The above diagram is taken from Woodall, K. & Woodall, N. (2017). Understanding parental alienation: Learning to cope, helping to heal. Springfield, IL: Charles C Thomas.
See extracts here
Thank you so much for all your sacrifices and hard work. One day and soon and very soon all will know about PA. You will be part of the solution.
If intervention is not swift and fast forward the child is now an adult, it is hard to imagine that now the narrative that they are still afraid of the rejected parent. How do I help my children to fix this unresolved trauma and correct the narrative?
Yes coercive control was severe in the beginning of how all the narrative started. The father wanted to erase me out the children’s life and his control strategy was horrific. His first action was to go to the domestic violence center and FALSELY claimed I abused the kids. Since I was the main disciplinarian and he was there friend, it was easy to sway the children and have them think I was abusive. From there every word that escaped his lips was to fortify his claim. His tactics became very severe in nature and I could not keep up. He undermined my role and turned and twisted everything I said and did. Though, the false abuse allegations were not founded, the PA did not end and only the start. He took the kids and went to live with his parents. When finally at court, the judge declared 50/50 custody. His control only became very extremely severe. He coached the kids to come steal paperwork, admonish me and mock me, listen to my phone conversation, erase messages, destroy my papers to the lawyers or steal them to give to their father, steal items from the home. He was in constant communications with them. He coached them to call the police and claim abuse at the most frivolous things such as me saying no you cannot have soda it is not good for you or you must do your homework. The oldest child (target child) did his most dirty work. Everything became about abuse since that was his claim as he wanted it to stick. The court and all the participants played a role in the alienation outcome too; the guardian ad litem, the court social worker, the therapist and the therapist friend who completed evaluations. The more I was outraged and tried to defend myself the more I fit the image he created for me. I was humiliated, shamed and defeated. I was no match for this monster.
There may be no hope for my situation, but I will voice my story in hopes it may help others in their journey or help bring PA out in the open.
Anonymous- mother of three
Yes, I understand – the one who wishes to provide discipline and structure for the child is presented as being abusive. The alienator aims to present themselves as more liberal and relaxed…may occasionally come up with productive ideas for the children but will almost never do the hard work of following them through. Undermines any attempts to do so as “putting pressure on the child” etc.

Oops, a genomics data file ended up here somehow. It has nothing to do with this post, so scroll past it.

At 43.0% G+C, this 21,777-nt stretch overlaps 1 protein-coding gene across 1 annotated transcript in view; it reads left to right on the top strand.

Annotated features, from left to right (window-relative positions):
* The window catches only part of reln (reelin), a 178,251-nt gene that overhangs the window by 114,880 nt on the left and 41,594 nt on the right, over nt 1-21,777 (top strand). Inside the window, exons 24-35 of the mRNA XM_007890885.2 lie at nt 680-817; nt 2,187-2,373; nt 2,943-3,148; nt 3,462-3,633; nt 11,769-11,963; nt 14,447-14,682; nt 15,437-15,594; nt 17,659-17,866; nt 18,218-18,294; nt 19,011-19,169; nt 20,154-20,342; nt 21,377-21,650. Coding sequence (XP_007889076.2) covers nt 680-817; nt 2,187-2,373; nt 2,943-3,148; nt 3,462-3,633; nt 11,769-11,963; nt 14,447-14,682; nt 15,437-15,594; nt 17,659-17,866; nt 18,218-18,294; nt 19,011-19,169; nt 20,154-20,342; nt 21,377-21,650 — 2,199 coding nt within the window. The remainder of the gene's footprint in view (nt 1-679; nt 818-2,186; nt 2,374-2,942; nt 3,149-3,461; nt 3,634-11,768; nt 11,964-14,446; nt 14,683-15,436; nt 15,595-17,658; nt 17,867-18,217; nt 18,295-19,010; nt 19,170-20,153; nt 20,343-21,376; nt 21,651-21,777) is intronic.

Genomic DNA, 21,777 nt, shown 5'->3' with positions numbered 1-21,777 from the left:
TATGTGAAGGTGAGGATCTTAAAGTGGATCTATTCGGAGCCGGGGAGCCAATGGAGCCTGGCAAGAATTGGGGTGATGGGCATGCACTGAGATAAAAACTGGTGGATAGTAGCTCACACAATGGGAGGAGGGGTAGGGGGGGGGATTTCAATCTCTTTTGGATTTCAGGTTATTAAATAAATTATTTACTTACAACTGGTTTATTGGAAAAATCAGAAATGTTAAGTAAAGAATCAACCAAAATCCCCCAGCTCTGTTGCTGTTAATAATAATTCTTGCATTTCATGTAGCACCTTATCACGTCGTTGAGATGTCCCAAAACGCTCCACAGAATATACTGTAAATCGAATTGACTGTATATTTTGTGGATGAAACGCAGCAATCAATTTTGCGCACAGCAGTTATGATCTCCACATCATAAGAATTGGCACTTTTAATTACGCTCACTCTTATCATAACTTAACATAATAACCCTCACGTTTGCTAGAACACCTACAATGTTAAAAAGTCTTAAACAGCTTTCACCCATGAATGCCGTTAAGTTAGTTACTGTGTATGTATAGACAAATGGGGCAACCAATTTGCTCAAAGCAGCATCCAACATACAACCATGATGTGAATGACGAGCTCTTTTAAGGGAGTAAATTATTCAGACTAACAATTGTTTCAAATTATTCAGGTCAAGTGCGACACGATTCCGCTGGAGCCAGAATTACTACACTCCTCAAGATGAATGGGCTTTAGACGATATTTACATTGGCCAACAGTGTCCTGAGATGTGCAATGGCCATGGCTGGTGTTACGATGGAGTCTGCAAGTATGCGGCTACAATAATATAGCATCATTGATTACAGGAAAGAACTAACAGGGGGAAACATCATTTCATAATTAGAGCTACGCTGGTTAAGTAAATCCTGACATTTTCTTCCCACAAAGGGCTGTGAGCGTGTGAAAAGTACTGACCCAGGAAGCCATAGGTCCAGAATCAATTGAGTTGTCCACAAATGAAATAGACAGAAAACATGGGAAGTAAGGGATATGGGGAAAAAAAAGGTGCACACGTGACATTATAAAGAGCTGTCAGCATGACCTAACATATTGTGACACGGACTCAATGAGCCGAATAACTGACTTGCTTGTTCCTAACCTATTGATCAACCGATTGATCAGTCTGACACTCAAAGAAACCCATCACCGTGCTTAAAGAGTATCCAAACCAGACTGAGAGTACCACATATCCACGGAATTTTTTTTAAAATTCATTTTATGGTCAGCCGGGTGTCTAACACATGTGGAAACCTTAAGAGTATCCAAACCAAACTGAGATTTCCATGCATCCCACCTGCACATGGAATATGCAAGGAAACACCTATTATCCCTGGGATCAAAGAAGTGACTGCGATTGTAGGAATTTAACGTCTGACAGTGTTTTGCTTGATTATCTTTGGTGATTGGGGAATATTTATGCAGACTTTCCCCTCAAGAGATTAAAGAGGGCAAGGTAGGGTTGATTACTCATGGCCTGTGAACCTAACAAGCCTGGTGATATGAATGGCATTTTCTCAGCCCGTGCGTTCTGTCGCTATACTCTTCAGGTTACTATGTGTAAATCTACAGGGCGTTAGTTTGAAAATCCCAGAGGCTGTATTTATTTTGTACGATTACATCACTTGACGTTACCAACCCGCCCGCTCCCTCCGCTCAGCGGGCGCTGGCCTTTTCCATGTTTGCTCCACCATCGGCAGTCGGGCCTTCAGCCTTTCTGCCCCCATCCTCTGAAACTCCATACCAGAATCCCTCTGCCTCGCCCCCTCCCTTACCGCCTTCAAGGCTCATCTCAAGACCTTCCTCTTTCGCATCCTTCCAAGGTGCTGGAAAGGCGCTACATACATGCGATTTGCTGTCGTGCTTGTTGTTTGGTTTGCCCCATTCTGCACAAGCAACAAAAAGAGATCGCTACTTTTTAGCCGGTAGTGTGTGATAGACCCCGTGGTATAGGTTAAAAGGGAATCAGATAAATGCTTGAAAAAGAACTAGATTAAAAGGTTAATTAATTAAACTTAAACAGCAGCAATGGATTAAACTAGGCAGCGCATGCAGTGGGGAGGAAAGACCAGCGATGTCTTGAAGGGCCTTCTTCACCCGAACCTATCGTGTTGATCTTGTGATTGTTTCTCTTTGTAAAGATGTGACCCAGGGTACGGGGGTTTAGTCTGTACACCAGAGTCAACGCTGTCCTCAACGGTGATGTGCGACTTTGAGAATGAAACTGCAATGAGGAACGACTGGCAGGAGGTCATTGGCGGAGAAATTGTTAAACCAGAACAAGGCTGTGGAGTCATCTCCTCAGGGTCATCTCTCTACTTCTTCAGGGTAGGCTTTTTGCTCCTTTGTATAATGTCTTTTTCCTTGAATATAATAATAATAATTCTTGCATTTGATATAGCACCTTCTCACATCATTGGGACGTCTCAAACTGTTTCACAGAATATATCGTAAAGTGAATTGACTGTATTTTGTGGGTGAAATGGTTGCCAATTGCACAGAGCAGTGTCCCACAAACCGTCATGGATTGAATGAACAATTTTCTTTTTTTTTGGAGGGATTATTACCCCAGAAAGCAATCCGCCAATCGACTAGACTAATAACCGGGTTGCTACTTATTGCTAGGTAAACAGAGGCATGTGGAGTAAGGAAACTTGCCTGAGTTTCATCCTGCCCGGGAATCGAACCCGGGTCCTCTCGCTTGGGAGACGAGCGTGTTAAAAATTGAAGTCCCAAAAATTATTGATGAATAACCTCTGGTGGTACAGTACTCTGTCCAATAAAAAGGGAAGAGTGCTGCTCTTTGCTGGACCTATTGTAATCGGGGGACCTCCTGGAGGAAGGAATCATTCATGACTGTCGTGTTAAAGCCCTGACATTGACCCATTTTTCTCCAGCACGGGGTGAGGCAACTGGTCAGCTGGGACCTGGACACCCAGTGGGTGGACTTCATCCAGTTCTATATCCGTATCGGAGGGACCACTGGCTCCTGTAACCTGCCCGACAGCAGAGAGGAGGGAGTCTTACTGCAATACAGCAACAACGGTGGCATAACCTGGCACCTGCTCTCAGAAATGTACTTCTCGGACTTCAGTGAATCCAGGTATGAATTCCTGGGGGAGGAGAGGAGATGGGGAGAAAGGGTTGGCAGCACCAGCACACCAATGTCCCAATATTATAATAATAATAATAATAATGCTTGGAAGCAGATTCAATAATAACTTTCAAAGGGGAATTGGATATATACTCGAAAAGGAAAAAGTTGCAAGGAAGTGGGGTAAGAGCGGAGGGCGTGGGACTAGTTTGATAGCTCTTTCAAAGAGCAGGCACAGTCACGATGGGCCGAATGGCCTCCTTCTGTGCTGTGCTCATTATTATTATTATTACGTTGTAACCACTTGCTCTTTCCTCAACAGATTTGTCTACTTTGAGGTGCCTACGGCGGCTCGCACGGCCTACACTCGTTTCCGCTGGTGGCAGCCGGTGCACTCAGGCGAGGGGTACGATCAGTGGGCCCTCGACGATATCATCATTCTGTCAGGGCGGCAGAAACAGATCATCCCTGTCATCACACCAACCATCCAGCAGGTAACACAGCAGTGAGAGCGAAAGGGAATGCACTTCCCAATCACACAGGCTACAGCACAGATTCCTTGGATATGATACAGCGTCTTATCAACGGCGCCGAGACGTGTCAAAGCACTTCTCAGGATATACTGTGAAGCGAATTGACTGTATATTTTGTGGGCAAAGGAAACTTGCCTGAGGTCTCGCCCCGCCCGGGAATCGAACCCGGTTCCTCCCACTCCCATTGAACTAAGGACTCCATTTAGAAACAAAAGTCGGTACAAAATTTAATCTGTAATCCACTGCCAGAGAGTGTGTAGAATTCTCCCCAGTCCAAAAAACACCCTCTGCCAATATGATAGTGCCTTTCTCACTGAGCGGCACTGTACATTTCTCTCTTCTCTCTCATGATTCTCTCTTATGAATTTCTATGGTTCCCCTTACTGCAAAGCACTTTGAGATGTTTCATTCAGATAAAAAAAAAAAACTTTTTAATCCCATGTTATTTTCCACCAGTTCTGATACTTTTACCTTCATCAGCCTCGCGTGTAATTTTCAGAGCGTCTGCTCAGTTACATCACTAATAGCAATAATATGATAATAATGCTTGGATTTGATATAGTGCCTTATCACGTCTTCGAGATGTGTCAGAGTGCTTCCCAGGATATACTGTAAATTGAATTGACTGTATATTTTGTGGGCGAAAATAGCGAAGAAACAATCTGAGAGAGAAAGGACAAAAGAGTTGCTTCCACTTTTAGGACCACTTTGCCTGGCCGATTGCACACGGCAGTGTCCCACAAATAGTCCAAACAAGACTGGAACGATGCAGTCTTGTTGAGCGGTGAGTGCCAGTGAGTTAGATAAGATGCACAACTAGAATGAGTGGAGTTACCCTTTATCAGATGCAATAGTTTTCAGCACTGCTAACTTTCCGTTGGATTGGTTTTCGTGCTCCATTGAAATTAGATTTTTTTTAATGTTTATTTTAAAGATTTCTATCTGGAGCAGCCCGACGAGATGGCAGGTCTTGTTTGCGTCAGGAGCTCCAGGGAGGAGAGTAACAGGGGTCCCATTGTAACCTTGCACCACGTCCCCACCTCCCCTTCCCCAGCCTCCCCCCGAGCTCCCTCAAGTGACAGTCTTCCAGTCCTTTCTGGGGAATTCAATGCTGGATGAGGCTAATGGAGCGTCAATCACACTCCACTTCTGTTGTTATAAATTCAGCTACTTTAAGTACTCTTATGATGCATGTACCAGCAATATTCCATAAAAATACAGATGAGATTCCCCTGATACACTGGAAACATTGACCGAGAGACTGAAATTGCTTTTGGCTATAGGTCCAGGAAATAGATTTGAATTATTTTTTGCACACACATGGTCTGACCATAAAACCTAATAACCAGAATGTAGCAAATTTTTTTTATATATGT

Karen, thank you for the diagram, it’s helpful to me as a mental health professional – I try to help therapists I supervise determine what’s going on in these sort of cases. We have almost no ability to manage these situations when the alienation is severe, because the courts are not on board, but it can be beneficial to understand the dynamic and know how to intervene in cases where it can be addressed successfully without court intervention. It’s so hard to figure out what’s going on and this gives a framework.
Also, my husband has worked hard to not let the alienation drag him down, and it’s worked – we’ve been able to not only survive but thrive despite not having much meaningful contact with his son over the last 2.5 years. Recently, his son has reached out in a pleasant, conversational way, and we are hoping he is gaining some perspective and emerging from the alienation at almost 18. If he does, he will find a healthy father to help him sort this out; and if it’s just a false emergence orchestrated by the other parent, my husband is still in a healthy place and can wait for the next opportunity. So taking care of yourself and finding peace works regardless.
LikeLiked by 1 person
My little 6 year old daughter told me on Sunday that she had a nightmare on Thursday night that she would never see me again. She told me she came down the stairs crying and told her dad. This the reason she was ‘available’ to see me in a park on Sunday for 30 minutes. This was subject to my agreeing to the condition that I do not leave the park and he would be remaining in the park. I made those 30minutes the best most fun time I could with her because I do not know when I will see her again. I last seen her in May. A court order stating contact as can be agreed between parties has added further misery to our lives by allowing us to be coercively controlled by the other parent – the only reason I cannot look after my 6 children for half the week. No that’s not strictly true at the same time as this order was made, there was an order made not to allow us back to court for a year.